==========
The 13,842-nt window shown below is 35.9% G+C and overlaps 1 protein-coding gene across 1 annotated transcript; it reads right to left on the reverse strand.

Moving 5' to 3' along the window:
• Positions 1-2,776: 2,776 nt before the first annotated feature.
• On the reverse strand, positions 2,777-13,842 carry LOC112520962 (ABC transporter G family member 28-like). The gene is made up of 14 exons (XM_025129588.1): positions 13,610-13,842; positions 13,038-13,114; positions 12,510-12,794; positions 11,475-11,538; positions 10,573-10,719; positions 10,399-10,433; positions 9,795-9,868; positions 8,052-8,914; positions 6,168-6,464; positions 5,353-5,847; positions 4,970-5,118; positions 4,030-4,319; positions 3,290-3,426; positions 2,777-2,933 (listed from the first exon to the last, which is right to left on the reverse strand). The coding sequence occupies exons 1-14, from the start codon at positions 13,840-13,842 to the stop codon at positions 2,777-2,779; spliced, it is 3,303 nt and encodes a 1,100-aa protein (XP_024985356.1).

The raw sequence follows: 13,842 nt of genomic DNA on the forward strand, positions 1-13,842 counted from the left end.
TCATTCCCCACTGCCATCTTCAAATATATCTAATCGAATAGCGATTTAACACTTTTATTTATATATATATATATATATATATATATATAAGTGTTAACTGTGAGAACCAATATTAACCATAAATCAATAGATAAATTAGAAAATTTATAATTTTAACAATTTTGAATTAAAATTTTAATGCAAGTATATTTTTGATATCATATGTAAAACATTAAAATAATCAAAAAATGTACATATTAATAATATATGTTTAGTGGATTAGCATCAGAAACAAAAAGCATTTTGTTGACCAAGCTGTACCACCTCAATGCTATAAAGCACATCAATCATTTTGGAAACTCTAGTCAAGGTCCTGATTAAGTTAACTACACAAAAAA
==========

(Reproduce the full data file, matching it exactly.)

The 13,842-nt window shown below is 35.9% G+C and overlaps 1 protein-coding gene across 1 annotated transcript; it reads right to left on the reverse strand.

Moving 5' to 3' along the window:
• Positions 1-2,776: 2,776 nt before the first annotated feature.
• On the reverse strand, positions 2,777-13,842 carry LOC112520962 (ABC transporter G family member 28-like). The gene is made up of 14 exons (XM_025129588.1): positions 13,610-13,842; positions 13,038-13,114; positions 12,510-12,794; positions 11,475-11,538; positions 10,573-10,719; positions 10,399-10,433; positions 9,795-9,868; positions 8,052-8,914; positions 6,168-6,464; positions 5,353-5,847; positions 4,970-5,118; positions 4,030-4,319; positions 3,290-3,426; positions 2,777-2,933 (listed from the first exon to the last, which is right to left on the reverse strand). The coding sequence occupies exons 1-14, from the start codon at positions 13,840-13,842 to the stop codon at positions 2,777-2,779; spliced, it is 3,303 nt and encodes a 1,100-aa protein (XP_024985356.1).

The raw sequence follows: 13,842 nt of genomic DNA on the forward strand, positions 1-13,842 counted from the left end.
TCATTCCCCACTGCCATCTTCAAATATATCTAATCGAATAGCGATTTAACACTTTTATTTATATATATATATATATATATATATATATAAGTGTTAACTGTGAGAACCAATATTAACCATAAATCAATAGATAAATTAGAAAATTTATAATTTTAACAATTTTGAATTAAAATTTTAATGCAAGTATATTTTTGATATCATATGTAAAACATTAAAATAATCAAAAAATGTACATATTAATAATATATGTTTAGTGGATTAGCATCAGAAACAAAAAGCATTTTGTTGACCAAGCTGTACCACCTCAATGCTATAAAGCACATCAATCATTTTGGAAACTCTAGTCAAGGTCCTGATTAAGTTAACTACACAAAAAA